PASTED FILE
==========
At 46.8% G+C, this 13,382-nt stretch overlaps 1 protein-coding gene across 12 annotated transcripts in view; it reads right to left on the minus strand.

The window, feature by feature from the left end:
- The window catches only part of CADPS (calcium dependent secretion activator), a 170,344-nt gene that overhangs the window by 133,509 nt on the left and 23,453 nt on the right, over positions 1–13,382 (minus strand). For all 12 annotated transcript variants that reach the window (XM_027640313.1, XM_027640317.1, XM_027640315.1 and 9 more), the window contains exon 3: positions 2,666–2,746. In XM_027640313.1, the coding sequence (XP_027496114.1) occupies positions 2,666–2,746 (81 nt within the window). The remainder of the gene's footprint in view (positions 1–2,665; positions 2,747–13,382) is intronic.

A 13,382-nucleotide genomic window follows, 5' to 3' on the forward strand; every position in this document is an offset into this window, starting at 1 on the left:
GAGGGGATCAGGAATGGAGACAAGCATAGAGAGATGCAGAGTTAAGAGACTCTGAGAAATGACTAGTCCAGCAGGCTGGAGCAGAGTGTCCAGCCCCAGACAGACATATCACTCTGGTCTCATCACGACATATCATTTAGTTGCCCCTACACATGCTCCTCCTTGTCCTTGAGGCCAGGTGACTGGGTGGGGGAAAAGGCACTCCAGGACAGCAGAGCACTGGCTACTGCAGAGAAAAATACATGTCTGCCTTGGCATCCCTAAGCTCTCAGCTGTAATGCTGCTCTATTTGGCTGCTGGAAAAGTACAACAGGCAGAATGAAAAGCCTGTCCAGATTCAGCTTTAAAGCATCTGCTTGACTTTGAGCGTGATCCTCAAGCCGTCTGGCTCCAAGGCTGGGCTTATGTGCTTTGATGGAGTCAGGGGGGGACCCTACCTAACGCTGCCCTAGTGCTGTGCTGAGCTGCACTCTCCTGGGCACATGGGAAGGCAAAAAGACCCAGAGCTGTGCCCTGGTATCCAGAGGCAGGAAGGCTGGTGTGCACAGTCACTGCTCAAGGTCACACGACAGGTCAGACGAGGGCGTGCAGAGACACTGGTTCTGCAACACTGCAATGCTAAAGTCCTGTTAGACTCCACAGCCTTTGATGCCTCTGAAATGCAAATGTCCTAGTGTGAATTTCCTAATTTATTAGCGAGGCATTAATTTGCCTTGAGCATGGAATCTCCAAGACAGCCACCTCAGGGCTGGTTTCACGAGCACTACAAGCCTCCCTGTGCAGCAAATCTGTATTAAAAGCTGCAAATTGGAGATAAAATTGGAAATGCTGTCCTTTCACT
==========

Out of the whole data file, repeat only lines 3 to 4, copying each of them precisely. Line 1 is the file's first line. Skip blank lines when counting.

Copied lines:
- The window catches only part of CADPS (calcium dependent secretion activator), a 170,344-nt gene that overhangs the window by 133,509 nt on the left and 23,453 nt on the right, over positions 1–13,382 (minus strand). For all 12 annotated transcript variants that reach the window (XM_027640313.1, XM_027640317.1, XM_027640315.1 and 9 more), the window contains exon 3: positions 2,666–2,746. In XM_027640313.1, the coding sequence (XP_027496114.1) occupies positions 2,666–2,746 (81 nt within the window). The remainder of the gene's footprint in view (positions 1–2,665; positions 2,747–13,382) is intronic.

A 13,382-nucleotide genomic window follows, 5' to 3' on the forward strand; every position in this document is an offset into this window, starting at 1 on the left: